KMT: “I would say my biggest professional challenge as student government president would be having to navigate being the intermediary between administrators and students. On one hand, there are students who are telling you their issues and expecting a change, especially one that is immediate which does not happen because it takes time. On the other hand, administrators and faculty have more power than students, allowing them to have the final say in decision making. My job is to find a way to make sure students’ voices are heard in a way that the faculty will understand. I have learned to compromise, and wait for progress which has helped my leadership.”
DS: “There [haven’t] been any challenges at this point. I believe that we have opportunities to grow the campus through enrollment and graduating students with the credentials to be successful in life.”
6) What is something you wish students/administrators understood about your position?
KMT: “My goal is to serve the public on this campus, however, my power is limited, and I don’t have much authority over a lot of things. I am very much just like everyone else; I am a normal student. I’m just the primary student representative [to] the faculty and administration.”
DS: “It’s very complex. They are all internal stakeholders; those are the things that I must successfully navigate.”
7) If you could ask the president/students of the university any question, what would it be?
KMT: “For [President Smith] I just want to get to know [him] personally, learn about who he is, what is the most important thing to him? What life advice would he give to a student to be successful? Students: What can I do to help? What can SGA do specifically to help? What are the most important things on campus to you? Do you feel safe? How are faculty treating you? How can we make sure that you feel welcome here?”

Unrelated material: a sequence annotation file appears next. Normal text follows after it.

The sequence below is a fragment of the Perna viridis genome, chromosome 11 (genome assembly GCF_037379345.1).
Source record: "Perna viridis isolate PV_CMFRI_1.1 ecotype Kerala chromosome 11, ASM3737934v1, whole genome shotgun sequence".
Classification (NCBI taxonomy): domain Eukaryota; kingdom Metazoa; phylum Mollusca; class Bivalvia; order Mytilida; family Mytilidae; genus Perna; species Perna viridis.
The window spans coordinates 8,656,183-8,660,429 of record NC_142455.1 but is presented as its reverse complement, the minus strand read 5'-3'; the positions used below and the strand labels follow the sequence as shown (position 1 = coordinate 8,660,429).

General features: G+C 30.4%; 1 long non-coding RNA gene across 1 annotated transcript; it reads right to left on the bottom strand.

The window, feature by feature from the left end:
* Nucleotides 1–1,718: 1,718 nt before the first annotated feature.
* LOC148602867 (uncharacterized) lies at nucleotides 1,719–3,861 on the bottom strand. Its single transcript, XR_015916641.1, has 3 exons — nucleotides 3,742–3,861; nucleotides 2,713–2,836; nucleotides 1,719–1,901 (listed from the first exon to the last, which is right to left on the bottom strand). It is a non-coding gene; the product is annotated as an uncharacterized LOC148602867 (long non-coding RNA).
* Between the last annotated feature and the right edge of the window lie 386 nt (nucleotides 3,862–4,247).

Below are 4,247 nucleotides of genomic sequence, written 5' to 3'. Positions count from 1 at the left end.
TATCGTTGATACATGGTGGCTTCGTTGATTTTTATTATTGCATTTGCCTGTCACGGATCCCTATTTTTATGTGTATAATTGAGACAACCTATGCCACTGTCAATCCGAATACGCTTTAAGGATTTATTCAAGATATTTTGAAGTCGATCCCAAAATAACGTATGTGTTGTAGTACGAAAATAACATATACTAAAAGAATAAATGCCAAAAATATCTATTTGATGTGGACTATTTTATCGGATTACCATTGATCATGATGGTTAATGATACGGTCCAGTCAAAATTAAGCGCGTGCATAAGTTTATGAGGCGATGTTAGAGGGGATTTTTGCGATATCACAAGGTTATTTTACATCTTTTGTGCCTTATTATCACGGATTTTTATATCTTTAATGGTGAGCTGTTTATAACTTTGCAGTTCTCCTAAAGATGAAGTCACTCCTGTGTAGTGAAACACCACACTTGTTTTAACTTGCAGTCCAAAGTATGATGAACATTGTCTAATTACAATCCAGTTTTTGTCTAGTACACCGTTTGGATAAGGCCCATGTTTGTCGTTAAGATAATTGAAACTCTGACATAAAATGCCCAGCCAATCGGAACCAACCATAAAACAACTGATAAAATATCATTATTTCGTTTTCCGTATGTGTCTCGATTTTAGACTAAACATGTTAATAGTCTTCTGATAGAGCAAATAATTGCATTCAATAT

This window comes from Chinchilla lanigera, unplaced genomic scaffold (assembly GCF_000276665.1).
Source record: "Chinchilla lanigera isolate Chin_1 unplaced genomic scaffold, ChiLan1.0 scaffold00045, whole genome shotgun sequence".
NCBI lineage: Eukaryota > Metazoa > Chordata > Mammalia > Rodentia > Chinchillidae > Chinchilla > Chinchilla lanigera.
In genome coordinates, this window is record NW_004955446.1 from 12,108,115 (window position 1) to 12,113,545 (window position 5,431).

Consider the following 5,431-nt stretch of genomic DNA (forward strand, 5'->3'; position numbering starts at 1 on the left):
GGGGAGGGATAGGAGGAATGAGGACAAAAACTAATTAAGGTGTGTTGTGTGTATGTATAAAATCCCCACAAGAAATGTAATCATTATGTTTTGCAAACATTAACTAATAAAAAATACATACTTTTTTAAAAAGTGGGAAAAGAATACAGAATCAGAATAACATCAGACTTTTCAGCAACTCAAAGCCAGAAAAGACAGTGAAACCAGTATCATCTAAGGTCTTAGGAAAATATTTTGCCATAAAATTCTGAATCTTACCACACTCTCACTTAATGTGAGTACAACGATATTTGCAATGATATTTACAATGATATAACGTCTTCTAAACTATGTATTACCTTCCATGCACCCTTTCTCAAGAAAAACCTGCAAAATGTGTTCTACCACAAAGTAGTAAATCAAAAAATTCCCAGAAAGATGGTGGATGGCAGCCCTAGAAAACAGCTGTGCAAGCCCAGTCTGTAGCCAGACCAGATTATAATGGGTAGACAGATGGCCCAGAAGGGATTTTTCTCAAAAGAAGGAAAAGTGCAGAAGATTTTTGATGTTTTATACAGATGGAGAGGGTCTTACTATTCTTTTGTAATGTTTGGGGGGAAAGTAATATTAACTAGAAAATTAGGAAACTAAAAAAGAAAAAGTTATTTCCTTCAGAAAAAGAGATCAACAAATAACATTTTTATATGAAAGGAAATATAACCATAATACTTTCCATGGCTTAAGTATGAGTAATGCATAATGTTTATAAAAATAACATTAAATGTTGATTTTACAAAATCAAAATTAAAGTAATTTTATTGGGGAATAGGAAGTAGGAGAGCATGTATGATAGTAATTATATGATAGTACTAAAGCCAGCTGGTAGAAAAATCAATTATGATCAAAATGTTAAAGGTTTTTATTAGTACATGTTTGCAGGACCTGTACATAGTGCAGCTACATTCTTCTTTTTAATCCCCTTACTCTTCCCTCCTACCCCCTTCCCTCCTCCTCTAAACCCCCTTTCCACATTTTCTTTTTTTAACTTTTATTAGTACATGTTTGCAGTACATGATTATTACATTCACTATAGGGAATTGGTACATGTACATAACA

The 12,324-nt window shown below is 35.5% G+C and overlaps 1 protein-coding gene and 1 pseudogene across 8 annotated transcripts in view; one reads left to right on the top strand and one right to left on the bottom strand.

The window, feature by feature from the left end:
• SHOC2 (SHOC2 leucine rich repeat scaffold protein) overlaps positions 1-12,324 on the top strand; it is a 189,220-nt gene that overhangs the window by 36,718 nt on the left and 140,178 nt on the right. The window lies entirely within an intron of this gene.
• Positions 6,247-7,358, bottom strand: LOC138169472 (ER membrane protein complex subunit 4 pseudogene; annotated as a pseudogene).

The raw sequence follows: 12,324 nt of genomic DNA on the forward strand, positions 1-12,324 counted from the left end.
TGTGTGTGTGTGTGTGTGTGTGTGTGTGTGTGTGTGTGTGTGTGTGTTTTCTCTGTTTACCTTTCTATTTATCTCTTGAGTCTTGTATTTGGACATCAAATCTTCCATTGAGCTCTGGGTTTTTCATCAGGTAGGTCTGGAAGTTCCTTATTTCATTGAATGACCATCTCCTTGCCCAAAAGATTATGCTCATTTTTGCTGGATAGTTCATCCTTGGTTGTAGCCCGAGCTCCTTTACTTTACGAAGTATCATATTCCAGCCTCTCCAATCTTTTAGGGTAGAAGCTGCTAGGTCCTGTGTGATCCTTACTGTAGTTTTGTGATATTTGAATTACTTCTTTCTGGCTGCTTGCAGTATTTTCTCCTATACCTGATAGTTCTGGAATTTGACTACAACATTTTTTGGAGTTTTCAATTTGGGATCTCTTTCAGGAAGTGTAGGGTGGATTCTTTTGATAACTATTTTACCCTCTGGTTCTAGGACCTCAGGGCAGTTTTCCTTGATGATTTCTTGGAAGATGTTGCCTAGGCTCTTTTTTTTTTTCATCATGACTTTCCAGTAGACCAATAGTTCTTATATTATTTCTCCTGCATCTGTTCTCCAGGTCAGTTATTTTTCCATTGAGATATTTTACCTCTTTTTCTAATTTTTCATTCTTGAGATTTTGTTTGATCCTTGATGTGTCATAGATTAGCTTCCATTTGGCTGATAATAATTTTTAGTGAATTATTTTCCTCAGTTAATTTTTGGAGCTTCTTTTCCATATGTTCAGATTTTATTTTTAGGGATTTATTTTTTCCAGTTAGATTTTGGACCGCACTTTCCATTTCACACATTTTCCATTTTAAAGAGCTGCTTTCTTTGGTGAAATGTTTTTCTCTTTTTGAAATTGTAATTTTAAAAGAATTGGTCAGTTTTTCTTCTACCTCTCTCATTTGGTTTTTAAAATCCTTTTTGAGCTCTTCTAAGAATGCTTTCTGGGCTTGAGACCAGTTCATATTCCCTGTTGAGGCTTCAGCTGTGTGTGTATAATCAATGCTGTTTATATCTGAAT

DS: “Why did you choose to attend Southern?”
8) What is something you look forward to doing every day you come on campus?
KMT: “One thing I look forward to every day is my walking commute through campus and seeing everyone so busy and active. It felt good seeing the community, especially after experiencing the pandemic.”
DS: “Greeting the campus community.”
9) What is your overall vision for students attending SCSU?
KMT: “My vision for students is that you feel more confident advocating for yourselves and your needs and aspirations. Also, knowing that you are not doing this alone because you have a community and there is a spot on campus for everyone. If there is something you’re passionate about, go for it.”
DS: “I want students to fly high. They reach their fullest promise through our assistance. That we provide curricular and co-curricular programs that will transform their lives.”
10) What do you want to be remembered for at Southern?
KMT: “I hope in student government, which has been my focus, people will remember me as a president who tried to open [it] up in ways that it hadn’t been before. I’ve really tried to push it out there more, invite more people to come give their perspectives. I hope people recognize the effort that was put in to go the extra mile and are similarly inspired.”
DS: “As a caring servant, intentional leader.”